At the Screen Film Summit on December 1, one hot debate was about how to drive support for British films at the UK box office.

The box office is in an overall slump in 2014 (admissions are down more than 5% year on year) and marketshare for British films at home is only 8%.

One radical solution put forward recently by Lionsgate UK CEO Zygi Kamasa is to price cinema tickets according to a film’s budget level and origins.

“Why is Marvel’s Avengers, for example, the same price as a film such as What We Did On Our Holiday?” he asked. “A blockbuster can cost $250m and a UK independent film can cost $4m but it’s £10 or more to see both. I think we should see UK films priced at £4 and US films at £10.”

He added at the summit: “We need to have the debate and explore other opportunities. The market has changed dramatically and we must do something to bring consumers to the cinema.”

I admire Kamasa’s drive to get a discussion started, although I’m not sure ticket price is the answer.

As StudioCanal UK CEO Danny Perkins said about the pricing debate: “It’s all about films having to compete on the same level. I’m not sure someone would go to the cinema and choose to see a film because it was cheap.”

So it has to begin with great films. And then the industry has to figure out a way to champion those great films in a more effective way. Perkins’ suggestions include “a VAT break on theatrical returns or something like [Creative Europe’s] Automatic [scheme], which supports distributors for supporting European arthouse films. That scheme creates a virtuous cycle of investment and return.”

Those are smart ideas, and I also think bigger P&A support might be more useful than shifting prices. That way, smaller films get a boost in terms of attention, and might reach audiences without appearing to consumers that they are in a bargain bin.

The BFI Film Fund earmarks $6.3m (£4m) annually for specialised film P&A costs, working on foreign-language, documentary and more low-budget productions. The Distribution Fund is doing good work but more money would help.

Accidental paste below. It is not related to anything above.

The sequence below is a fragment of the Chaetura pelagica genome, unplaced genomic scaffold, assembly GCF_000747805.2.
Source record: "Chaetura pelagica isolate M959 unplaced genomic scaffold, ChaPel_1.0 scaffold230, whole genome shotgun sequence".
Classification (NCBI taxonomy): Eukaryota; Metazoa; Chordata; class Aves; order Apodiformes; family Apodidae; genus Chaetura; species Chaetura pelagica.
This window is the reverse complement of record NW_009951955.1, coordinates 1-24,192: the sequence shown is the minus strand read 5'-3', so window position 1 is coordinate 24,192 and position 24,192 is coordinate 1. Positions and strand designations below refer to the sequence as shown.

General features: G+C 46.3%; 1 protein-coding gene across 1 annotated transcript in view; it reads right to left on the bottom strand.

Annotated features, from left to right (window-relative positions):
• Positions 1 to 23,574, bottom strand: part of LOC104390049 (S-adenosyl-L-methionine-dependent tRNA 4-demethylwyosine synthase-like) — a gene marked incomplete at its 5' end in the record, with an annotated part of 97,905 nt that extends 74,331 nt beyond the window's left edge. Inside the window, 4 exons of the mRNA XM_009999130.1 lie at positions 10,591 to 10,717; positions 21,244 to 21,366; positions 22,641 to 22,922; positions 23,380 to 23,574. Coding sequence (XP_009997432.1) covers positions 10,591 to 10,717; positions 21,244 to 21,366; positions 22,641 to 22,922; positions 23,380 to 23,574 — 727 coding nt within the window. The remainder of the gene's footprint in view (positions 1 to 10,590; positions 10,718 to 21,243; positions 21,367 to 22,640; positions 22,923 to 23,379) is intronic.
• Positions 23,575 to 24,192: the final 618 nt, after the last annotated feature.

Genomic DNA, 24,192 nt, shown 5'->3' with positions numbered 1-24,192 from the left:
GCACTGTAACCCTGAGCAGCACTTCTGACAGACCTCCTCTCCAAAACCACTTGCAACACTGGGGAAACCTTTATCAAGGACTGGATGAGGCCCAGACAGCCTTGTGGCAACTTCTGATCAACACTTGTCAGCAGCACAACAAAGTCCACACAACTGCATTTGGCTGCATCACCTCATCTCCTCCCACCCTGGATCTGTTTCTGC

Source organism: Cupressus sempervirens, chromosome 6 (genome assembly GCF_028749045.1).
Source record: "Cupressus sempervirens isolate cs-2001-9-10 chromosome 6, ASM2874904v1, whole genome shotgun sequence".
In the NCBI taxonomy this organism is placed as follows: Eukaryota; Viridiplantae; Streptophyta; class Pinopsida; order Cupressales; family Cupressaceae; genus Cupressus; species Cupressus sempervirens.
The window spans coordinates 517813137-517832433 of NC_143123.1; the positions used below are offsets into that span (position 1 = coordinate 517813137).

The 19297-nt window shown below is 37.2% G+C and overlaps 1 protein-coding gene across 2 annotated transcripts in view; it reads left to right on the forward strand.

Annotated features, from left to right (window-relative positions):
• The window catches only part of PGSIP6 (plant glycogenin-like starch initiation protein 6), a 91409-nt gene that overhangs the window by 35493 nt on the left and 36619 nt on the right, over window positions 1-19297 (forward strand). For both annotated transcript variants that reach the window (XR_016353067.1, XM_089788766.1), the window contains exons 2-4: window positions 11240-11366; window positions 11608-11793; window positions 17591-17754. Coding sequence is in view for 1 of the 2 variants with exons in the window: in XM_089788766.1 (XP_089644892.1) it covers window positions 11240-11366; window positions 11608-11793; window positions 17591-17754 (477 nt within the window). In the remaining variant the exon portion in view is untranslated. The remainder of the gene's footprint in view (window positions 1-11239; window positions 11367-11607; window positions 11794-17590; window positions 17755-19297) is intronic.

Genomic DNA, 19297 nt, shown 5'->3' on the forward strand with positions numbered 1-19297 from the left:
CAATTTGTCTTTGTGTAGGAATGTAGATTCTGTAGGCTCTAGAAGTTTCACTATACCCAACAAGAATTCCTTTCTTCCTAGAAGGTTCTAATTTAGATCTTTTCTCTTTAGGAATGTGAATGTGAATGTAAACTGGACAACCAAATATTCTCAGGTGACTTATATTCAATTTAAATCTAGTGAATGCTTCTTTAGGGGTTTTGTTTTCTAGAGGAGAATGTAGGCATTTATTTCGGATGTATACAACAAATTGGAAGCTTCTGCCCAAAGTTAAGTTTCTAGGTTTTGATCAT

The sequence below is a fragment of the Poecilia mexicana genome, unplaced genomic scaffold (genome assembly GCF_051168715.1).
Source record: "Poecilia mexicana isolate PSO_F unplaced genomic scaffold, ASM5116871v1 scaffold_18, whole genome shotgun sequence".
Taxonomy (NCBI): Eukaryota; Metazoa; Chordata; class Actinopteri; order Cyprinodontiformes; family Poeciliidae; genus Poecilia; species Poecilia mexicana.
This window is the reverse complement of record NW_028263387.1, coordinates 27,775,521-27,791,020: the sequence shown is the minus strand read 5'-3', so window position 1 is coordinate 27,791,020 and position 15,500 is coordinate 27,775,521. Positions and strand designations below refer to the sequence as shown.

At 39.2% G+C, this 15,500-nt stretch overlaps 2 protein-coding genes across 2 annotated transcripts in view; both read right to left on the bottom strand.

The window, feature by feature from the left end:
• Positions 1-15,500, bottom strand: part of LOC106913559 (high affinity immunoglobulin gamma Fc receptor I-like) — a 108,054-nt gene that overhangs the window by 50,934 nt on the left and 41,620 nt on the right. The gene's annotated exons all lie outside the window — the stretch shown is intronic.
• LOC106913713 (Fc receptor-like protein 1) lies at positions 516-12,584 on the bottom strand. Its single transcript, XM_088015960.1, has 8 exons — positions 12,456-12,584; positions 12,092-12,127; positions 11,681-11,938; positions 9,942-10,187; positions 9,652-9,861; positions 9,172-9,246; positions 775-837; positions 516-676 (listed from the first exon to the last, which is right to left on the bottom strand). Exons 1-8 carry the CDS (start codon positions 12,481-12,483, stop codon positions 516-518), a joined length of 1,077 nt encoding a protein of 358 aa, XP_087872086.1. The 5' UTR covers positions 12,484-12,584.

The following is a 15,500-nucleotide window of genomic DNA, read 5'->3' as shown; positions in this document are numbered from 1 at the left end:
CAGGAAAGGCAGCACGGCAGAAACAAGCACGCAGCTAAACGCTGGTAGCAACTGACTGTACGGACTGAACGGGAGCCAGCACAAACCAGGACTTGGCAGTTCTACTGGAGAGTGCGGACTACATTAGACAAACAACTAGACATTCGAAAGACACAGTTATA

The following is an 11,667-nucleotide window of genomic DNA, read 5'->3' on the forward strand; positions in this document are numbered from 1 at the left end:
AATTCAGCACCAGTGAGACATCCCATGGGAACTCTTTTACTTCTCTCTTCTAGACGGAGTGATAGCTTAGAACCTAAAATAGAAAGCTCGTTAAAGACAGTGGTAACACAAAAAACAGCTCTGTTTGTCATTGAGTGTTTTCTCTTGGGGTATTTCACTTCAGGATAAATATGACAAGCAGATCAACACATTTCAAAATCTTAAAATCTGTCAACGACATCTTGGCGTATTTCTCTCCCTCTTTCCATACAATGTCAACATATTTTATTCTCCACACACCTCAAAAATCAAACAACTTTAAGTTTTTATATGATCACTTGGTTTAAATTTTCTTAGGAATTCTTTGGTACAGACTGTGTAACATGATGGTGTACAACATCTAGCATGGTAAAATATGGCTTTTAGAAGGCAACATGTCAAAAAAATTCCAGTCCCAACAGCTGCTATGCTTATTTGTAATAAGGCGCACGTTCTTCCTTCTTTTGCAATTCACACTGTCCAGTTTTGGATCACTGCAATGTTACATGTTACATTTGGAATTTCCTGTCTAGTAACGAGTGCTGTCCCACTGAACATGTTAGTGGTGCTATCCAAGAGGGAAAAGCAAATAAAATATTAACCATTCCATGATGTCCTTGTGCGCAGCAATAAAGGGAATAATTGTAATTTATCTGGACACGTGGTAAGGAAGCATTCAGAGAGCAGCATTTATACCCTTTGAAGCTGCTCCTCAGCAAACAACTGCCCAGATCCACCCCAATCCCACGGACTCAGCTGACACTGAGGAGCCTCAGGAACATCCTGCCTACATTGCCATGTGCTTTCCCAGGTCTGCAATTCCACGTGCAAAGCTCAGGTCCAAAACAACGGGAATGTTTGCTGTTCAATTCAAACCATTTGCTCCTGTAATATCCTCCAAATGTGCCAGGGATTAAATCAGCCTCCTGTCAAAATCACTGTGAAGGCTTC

Also, collapsing release windows on some smaller films will be essential to let consumers see films how they want, when they want and allow distributors to maximise their marketing spend.

BBC Films head Christine Langan pointed to the different ad budgets available to indies and studios as key to the challenge faced by UK films entering the market. “What we’re seeing is that there are almost two separate industries,” she said at the summit.

“The diary going forward for the next couple of years is full of enormous Hollywood films, which are branded goods. There’s another industry that’s much more personal, which is about auteur voices and human stories. Digital distribution is only so helpful for those pieces because they don’t have the advertising [budgets] to get above the parapet. Audiences often don’t know they exist.”

Vue CEO Tim Richards’ speech about how the UK can boost admissions for 2015 was mostly concerned with the big Hollywood blockbuster pipeline (although there are some British bright spots he highlighted, from Bond and Kingsman to The Second Best Exotic Marigold Hotel). He said Vue’s audience surveys show that parking is the number one concern about a trip to the cinema, which didn’t seem to inspire any of the filmmakers in the audience.

There are bright spots at the UK box office to champion this year - Paddington, Mr. Turner and The Inbetweeners 2 being just three. But there should have been even more - there are brilliant films such as Locke, Gone Too Far and ‘71 that should have connected even more with audiences.

So even if Kamasa’s suggestion isn’t the perfect answer, at least he has started a vital discussion.